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Monday, May 16, 2011

The lessons of the Tony Kushner affair

Alex Joffe does a nice job of summarizing the lessons we should derive from the Tony Kushner affair.
At least three lessons may be learned from this affair. The first is that for the New York cultural elite, which may be caricatured in this case as an interlocking directorate of playwright, pundits, and professors, the presumption of impunity is absolute. Academia, in particular, has a "sacred mission," to be defined solely by the faculty and under no circumstances to be questioned. That the faculties themselves tend to be monolithic in their political and ideological orientation may help to explain their wild overreaction in the present instance and others like it. Delusions of infallibility combined with well-deserved insecurity and profound authoritarianism make for a potent brew.

Then there is the key role played by the media, and preeminently by the Times, which no longer bothers to make even a pretense of dividing news from opinion, or opinion from insult, misrepresentation, and naked advocacy. On certain subjects, anyone getting the "news" from such a source might as well be reading leaflets handed out by the crank on the street corner. Only through a constant process of reading and tacking among multiple sources can one establish even the basic facts of who said what to whom.

But by far the most important lesson is the degree to which the state of Israel has indeed become the third rail of American cultural and intellectual politics. An individual wishing to be considered respectable by the interlocking directorate and its ancillary institutions and adjuncts is permitted only an extremely narrow slice of views on the Jewish state: the spectrum ranges from, roughly, seeing the country as basically legitimate but uniquely flawed to seeing it as wholly illegitimate and irretrievable. To wander from these parameters is to court the dreaded epithet of "right-wing," and to question the playwrights and professors who hold such views, or even to decline to honor them, puts one decisively beyond the pale.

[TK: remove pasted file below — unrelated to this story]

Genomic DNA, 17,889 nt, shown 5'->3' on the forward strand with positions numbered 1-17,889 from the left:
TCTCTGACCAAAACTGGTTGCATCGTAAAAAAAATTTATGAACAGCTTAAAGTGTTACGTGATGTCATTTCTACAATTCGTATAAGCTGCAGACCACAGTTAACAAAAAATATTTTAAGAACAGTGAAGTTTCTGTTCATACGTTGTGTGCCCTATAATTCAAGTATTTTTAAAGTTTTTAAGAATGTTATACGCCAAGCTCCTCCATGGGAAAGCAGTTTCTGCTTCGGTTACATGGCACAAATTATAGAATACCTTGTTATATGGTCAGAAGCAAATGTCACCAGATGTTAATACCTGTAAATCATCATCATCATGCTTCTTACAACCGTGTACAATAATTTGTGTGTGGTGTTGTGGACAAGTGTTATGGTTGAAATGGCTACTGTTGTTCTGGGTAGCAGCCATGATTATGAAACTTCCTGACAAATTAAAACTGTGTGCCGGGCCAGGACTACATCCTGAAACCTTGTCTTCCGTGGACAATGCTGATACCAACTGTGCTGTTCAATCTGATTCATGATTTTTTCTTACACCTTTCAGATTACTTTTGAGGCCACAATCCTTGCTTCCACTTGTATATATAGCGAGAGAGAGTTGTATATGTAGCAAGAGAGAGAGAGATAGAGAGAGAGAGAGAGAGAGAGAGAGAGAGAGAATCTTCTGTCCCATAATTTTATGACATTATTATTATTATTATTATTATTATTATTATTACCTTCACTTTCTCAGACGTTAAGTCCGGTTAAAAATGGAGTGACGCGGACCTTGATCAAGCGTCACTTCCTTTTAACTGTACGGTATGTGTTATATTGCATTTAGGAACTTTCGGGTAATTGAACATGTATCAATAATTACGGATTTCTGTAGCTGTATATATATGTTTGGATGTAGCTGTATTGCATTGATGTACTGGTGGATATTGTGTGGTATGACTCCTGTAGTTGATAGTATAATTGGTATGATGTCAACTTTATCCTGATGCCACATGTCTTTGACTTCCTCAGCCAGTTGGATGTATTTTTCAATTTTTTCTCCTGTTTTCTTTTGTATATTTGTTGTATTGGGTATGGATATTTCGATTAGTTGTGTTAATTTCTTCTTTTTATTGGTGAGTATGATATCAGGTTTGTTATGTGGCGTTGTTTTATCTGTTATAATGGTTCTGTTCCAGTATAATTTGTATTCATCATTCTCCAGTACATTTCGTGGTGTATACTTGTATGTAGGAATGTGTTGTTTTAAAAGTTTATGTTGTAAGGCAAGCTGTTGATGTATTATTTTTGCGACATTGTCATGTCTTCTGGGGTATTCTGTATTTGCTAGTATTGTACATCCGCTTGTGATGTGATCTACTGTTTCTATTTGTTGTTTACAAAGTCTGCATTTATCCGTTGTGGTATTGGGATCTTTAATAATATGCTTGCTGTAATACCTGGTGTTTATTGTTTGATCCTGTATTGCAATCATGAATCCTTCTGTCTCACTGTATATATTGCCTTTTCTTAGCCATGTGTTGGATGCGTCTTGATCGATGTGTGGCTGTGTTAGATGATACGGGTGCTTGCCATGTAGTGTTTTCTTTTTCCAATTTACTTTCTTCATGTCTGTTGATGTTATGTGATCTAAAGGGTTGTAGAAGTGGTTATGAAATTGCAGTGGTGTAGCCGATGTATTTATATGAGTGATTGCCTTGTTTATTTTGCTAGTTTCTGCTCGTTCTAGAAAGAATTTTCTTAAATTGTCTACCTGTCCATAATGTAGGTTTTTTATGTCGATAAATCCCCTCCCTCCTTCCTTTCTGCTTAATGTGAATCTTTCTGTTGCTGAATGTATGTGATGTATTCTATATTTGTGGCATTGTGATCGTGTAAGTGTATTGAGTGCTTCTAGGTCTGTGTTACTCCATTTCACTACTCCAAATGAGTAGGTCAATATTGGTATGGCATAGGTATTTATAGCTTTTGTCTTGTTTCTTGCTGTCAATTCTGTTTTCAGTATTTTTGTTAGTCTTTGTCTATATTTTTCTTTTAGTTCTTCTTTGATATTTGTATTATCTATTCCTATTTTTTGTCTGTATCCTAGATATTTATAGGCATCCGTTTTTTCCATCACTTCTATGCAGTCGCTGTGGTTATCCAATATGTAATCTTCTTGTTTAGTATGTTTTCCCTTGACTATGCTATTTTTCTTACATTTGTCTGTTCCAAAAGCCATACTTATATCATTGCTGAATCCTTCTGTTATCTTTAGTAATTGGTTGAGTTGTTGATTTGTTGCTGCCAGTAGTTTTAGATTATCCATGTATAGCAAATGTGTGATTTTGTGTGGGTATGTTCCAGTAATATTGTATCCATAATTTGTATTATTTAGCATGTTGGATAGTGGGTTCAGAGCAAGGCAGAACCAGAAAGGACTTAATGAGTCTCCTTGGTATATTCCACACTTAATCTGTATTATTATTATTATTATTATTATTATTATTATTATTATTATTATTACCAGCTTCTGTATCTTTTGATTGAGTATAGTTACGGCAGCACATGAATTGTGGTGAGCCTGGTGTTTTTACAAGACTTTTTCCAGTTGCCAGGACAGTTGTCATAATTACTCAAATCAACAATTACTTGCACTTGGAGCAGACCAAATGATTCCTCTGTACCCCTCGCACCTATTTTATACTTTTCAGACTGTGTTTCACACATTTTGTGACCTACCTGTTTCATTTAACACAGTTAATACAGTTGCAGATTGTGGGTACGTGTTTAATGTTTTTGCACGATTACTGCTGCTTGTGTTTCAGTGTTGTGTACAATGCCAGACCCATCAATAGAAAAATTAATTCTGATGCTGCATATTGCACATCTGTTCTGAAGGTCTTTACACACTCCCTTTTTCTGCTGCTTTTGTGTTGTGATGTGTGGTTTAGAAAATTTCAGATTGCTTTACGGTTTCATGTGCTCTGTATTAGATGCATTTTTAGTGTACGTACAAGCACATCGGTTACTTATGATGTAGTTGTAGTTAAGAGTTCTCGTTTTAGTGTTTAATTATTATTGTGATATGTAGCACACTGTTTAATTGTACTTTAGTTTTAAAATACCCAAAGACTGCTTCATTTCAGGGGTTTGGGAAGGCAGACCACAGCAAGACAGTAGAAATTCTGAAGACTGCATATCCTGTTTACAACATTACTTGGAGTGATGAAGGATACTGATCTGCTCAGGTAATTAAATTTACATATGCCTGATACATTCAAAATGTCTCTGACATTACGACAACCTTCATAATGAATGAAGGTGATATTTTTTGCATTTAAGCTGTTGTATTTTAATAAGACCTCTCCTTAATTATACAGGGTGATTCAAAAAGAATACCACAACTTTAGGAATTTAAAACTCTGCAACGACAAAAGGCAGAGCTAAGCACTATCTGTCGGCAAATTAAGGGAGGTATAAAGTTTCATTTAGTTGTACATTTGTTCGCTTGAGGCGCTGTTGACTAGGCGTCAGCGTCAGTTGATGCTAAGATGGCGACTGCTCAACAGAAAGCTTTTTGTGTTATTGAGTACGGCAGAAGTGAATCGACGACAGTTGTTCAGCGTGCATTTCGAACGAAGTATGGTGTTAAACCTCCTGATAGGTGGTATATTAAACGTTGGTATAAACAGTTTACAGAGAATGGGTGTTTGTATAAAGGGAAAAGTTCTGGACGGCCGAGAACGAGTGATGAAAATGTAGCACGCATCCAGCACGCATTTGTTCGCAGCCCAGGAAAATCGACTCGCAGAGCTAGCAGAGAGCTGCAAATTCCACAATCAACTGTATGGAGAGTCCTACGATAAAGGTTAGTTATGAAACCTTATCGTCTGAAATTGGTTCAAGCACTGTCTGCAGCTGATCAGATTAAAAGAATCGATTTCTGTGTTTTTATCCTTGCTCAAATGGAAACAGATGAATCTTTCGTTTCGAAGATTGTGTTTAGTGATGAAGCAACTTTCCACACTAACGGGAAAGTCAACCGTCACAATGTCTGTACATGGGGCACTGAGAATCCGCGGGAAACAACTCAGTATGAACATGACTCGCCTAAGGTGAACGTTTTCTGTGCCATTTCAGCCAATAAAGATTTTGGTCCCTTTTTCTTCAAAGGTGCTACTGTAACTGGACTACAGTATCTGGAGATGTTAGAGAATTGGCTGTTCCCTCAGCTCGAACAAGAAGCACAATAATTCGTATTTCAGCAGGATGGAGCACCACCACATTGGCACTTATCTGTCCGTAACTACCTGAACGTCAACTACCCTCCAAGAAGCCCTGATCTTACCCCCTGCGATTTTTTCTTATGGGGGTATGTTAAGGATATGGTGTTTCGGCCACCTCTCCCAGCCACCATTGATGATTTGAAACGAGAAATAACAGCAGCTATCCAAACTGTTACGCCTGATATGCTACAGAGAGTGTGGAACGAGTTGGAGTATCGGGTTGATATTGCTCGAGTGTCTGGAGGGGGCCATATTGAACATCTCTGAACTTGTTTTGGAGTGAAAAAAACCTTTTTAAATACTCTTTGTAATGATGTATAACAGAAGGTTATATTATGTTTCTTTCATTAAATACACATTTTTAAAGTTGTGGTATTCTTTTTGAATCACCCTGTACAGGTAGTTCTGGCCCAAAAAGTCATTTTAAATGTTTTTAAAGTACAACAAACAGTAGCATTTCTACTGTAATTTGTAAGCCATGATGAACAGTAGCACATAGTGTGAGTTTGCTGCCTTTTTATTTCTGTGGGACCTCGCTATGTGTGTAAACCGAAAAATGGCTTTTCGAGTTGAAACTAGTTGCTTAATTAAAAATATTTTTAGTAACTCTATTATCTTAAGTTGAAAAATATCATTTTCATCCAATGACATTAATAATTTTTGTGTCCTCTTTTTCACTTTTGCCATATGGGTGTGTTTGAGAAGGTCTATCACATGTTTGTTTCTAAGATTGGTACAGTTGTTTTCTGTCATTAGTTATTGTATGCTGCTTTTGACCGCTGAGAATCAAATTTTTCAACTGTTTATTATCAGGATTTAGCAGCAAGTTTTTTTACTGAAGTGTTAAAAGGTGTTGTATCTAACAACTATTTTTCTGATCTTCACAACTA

In the end, the Kushner brouhaha also shows exactly who is responsible for placing the Israel "question" at the forefront of the American agenda. The answer is not evangelical Christians, or AIPAC, or "neoconservatives." It is the academic and cultural Left, along with its bedfellows on the isolationist Right, for whom the demonization of Israel is the cause of the day. There is cause for gratitude that, outside those precincts, the Kushner affair seems to have had no resonance whatsoever. There is cause for profound anxiety that the demonization has proceeded so far and infected so many in positions of power and influence.

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At 2:01 PM, Anonymous Anonymous said...

Think of it this way. Academicians have issues because they have never truly lived in any world but school. They are absolute in their authority because their entire world is to bully young adults. They group together like any clique and cannot handle descent. Think 12 year old mean girls in middle school.The problem is that those in society who consider themselves intelligent plays into this crap.In fact they line up to be a part of this intellectual farce.


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